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DOD Counters Internet Posts on Religion Issue

Compliments of:

By Jim Garamone
American Forces Press Service

 

Internet posts making the rounds claiming that the Defense Department will court-martial service members who espouse Christianity are not true, a Pentagon spokesman said today.

“The Department of Defense places a high value on the rights of members of the military services to observe the tenets of their respective religions and respects, [and supports by its policy] the rights of others to their own religious beliefs, including the right to hold no beliefs,” Navy Lt. Cmdr. Nate Christensen said in a written statement on the issue.

“The department does not endorse any one religion or religious organization, and provides free access of religion for all members of the military services,” he added.

Internet posts are attributing a statement that superior officers who try to convert those under their command should face court-martial to Mikey Weinstein, president of the Albuquerque, N.M.-based Military Religious Freedom Foundation, and are identifying him as a Pentagon advisor, Christensen noted.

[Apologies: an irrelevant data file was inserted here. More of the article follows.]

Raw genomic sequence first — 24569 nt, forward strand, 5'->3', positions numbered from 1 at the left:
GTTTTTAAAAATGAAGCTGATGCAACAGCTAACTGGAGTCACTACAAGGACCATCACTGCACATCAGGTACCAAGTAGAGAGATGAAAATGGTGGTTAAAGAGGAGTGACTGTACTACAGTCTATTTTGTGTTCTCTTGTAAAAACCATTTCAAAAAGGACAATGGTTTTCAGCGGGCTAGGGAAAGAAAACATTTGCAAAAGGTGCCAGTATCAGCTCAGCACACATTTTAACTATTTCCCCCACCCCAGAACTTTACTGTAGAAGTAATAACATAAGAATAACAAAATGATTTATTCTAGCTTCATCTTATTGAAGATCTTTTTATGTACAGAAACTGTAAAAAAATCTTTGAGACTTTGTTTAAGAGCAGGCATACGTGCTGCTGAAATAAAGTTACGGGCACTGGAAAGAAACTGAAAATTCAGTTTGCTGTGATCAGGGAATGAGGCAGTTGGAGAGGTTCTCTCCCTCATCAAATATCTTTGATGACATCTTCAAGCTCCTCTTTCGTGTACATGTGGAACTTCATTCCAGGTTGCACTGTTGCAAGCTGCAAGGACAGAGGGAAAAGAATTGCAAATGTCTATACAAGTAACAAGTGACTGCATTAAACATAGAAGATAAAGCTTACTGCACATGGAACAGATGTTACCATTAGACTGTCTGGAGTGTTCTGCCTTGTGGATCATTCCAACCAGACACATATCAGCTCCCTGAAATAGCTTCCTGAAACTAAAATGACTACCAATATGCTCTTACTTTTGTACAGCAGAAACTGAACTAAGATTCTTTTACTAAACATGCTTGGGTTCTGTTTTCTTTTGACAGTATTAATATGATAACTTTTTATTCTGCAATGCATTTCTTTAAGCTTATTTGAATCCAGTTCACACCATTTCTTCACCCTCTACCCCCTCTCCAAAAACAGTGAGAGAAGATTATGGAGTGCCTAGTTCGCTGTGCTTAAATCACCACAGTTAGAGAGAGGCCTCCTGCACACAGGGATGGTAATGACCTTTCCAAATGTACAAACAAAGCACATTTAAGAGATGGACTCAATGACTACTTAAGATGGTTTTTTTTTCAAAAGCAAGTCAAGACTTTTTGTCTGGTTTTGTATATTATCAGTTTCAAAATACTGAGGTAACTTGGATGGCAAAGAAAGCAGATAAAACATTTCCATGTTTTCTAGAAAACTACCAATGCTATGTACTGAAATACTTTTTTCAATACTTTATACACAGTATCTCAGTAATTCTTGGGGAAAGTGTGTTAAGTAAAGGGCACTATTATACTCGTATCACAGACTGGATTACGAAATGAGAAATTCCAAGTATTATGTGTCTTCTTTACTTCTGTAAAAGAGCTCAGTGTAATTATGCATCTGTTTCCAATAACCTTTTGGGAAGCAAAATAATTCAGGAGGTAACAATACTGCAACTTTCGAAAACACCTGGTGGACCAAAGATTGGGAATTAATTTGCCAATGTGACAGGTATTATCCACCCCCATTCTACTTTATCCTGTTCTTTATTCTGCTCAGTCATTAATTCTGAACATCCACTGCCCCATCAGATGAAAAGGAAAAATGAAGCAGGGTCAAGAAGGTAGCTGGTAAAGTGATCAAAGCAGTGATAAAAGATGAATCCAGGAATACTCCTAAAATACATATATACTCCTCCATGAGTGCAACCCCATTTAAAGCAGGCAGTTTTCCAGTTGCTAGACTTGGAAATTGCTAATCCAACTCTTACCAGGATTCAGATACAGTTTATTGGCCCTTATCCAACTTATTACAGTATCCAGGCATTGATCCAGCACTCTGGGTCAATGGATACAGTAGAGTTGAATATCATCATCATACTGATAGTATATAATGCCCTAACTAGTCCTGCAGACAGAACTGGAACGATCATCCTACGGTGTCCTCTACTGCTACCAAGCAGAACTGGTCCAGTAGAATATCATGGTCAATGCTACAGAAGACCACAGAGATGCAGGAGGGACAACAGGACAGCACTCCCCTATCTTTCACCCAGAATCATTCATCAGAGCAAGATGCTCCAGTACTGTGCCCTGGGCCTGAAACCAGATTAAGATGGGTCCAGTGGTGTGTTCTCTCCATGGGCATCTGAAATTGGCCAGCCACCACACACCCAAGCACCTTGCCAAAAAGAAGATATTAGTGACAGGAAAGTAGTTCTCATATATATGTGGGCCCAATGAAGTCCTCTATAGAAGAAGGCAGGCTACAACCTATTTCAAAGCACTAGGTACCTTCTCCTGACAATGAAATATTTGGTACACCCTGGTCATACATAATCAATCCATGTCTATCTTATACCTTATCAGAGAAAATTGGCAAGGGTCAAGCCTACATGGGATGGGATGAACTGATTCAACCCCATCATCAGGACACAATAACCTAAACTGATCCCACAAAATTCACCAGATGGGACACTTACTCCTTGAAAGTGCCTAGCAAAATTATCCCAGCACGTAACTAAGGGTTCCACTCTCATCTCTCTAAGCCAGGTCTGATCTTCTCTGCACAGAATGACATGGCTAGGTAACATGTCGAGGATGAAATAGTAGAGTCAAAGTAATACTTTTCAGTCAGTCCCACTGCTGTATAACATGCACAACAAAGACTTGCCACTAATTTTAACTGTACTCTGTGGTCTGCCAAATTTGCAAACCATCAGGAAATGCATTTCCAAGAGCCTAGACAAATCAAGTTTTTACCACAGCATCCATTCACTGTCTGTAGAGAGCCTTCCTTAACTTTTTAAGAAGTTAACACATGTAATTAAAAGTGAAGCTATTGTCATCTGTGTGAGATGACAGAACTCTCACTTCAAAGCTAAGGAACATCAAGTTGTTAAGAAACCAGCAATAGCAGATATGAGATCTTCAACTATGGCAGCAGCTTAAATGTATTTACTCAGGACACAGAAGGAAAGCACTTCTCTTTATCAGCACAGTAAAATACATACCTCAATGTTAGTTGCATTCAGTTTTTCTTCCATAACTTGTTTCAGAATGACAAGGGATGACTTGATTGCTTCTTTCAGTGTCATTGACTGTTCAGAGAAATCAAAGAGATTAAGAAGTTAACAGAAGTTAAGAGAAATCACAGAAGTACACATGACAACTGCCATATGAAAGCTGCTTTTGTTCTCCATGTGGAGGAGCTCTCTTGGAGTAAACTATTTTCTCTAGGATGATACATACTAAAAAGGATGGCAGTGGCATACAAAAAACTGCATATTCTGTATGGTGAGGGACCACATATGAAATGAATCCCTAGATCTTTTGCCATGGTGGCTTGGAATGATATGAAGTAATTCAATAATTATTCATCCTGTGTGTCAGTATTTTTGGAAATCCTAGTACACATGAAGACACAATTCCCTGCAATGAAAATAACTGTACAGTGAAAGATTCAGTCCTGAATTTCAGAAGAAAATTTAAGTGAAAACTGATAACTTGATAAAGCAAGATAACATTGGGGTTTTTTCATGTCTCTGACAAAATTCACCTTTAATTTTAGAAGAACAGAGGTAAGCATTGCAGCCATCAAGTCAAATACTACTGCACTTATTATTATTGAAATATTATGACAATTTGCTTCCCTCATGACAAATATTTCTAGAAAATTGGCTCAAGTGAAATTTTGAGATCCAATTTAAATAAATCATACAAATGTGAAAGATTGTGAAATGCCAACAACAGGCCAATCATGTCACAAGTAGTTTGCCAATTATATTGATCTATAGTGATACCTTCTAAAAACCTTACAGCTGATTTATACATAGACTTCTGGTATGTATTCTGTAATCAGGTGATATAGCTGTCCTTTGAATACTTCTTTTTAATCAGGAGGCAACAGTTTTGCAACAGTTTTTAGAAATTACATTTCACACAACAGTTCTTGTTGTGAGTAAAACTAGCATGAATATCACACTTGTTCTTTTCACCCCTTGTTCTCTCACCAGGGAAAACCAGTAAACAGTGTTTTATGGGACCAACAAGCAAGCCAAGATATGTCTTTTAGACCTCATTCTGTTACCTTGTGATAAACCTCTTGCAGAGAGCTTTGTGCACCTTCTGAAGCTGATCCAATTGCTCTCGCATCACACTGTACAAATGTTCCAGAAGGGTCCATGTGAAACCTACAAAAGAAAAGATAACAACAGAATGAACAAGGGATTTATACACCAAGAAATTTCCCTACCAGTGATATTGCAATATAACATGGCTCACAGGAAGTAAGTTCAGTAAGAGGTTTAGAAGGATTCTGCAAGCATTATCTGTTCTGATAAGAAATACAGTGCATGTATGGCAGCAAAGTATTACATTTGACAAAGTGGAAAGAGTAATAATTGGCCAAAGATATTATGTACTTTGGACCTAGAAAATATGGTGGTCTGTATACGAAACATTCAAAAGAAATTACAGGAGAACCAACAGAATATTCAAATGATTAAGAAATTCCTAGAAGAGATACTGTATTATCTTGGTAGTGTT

“Mr. Weinstein is not part of any DOD advisory group or committee, nor is he a consultant to the Defense Department regarding religious matters,” Christensen said. “Mr. Weinstein requested, and was granted, a meeting at the Pentagon April 23, with the Air Force judge advocate general and others, to include the deputy chief of chaplains, to express his concerns of religious issues in the military.”

Some bloggers have taken sections of Air Force Instruction 1-1 “Air Force Standards” — specifically, the section titled “Government Neutrality Regarding Religion” — out of context in supporting their take, Christensen said.

“Leaders at all levels must balance constitutional protections for an individual’s free exercise of religion or other personal beliefs and the constitutional prohibition against governmental establishment of religion,” the instruction states.

Air Force leaders at all levels “must avoid the actual or apparent use of their position to promote their personal religious beliefs to their subordinates or to extend preferential treatment for any religion. Commanders or supervisors who engage in such behavior may cause members to doubt their impartiality and objectivity. The potential result is a degradation of the unit’s morale, good order, and discipline,” the instruction goes on to say.

The instruction further says all airmen “are able to choose to practice their particular religion, or subscribe to no religious belief at all.” It tells airmen to practice their own beliefs while respecting differing viewpoints.

The right to practice religious beliefs does not excuse airmen from complying with directives, instructions and lawful orders, the instruction says.